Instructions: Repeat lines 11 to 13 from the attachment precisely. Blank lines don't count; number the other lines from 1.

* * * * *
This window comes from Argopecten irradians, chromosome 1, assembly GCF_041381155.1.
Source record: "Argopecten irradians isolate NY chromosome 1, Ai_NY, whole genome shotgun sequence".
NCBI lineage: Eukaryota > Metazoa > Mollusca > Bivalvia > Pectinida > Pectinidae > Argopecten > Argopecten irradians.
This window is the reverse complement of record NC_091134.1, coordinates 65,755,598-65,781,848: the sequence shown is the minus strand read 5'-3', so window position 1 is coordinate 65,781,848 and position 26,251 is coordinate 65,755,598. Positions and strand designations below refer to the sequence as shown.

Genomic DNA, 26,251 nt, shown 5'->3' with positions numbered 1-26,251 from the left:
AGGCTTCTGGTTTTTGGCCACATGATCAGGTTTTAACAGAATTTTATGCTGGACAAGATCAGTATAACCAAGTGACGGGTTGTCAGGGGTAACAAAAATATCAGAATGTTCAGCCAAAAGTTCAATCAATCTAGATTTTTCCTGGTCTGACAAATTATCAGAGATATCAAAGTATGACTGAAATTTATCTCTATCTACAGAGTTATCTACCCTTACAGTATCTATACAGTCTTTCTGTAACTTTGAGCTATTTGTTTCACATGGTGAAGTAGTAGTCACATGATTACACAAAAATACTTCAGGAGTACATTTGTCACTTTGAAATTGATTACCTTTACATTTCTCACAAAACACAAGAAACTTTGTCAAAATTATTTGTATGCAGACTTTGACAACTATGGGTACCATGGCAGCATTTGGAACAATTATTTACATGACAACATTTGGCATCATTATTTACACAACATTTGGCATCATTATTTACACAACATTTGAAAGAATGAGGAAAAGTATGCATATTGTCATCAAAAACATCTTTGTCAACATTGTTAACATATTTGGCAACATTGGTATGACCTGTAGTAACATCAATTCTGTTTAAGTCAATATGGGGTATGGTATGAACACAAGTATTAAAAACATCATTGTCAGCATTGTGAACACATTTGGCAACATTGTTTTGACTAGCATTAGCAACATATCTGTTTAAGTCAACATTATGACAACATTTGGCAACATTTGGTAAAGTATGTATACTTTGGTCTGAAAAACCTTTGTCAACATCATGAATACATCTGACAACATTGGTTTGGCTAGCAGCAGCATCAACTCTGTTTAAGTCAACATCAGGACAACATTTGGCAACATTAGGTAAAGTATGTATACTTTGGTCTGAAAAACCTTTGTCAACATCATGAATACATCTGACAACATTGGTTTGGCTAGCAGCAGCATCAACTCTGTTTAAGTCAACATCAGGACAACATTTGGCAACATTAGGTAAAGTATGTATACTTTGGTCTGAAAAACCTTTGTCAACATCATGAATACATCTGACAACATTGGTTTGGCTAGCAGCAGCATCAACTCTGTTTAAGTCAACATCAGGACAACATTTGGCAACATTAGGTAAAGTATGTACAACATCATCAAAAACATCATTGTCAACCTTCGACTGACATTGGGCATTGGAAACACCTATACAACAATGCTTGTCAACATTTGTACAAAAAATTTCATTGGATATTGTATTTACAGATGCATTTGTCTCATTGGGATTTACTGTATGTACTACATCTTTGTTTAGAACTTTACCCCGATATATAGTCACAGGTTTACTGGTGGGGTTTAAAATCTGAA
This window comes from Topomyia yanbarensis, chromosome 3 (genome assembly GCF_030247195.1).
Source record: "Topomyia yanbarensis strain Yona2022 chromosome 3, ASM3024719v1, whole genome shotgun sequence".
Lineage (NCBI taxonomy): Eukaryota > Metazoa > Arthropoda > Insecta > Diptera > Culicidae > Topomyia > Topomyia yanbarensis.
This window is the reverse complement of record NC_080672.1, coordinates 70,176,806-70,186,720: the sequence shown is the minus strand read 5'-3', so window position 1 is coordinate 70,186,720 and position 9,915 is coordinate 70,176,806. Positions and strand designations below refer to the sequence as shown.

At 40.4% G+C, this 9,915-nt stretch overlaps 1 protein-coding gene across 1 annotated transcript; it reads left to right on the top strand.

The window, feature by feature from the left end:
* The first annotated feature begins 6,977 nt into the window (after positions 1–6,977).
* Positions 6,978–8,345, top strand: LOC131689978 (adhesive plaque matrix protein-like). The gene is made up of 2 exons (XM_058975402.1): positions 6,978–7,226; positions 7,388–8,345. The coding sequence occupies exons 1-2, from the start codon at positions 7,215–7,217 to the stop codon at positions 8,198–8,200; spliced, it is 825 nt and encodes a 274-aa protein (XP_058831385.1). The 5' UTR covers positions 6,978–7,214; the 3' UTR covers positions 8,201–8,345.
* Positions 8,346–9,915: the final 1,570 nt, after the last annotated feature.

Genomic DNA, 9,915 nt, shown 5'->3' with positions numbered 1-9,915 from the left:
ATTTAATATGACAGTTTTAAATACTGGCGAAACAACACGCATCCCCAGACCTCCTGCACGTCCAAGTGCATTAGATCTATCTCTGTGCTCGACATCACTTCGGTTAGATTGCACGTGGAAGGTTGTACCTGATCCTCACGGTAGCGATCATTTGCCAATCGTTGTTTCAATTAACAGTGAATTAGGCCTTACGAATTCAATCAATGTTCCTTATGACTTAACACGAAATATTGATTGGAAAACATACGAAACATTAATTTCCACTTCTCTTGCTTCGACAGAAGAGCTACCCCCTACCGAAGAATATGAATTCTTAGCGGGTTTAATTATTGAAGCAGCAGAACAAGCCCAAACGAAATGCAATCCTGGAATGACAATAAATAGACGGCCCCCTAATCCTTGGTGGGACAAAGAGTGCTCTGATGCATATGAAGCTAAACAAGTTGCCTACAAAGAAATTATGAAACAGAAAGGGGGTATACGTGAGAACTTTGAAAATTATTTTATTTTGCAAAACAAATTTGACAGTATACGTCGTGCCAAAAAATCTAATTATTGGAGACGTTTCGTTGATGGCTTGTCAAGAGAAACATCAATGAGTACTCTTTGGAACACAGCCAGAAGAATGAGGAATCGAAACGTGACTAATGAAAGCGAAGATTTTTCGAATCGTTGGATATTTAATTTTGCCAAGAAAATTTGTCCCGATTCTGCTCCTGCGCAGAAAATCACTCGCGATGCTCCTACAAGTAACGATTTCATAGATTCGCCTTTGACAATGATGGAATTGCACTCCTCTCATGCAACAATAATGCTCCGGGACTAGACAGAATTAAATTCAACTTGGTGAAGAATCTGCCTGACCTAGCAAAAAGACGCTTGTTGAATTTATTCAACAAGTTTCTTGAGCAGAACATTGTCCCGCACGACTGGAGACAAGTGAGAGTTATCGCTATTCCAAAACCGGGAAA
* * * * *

At 40.4% G+C, this 9,915-nt stretch overlaps 1 protein-coding gene across 1 annotated transcript; it reads left to right on the top strand.

The window, feature by feature from the left end:
* The first annotated feature begins 6,977 nt into the window (after positions 1–6,977).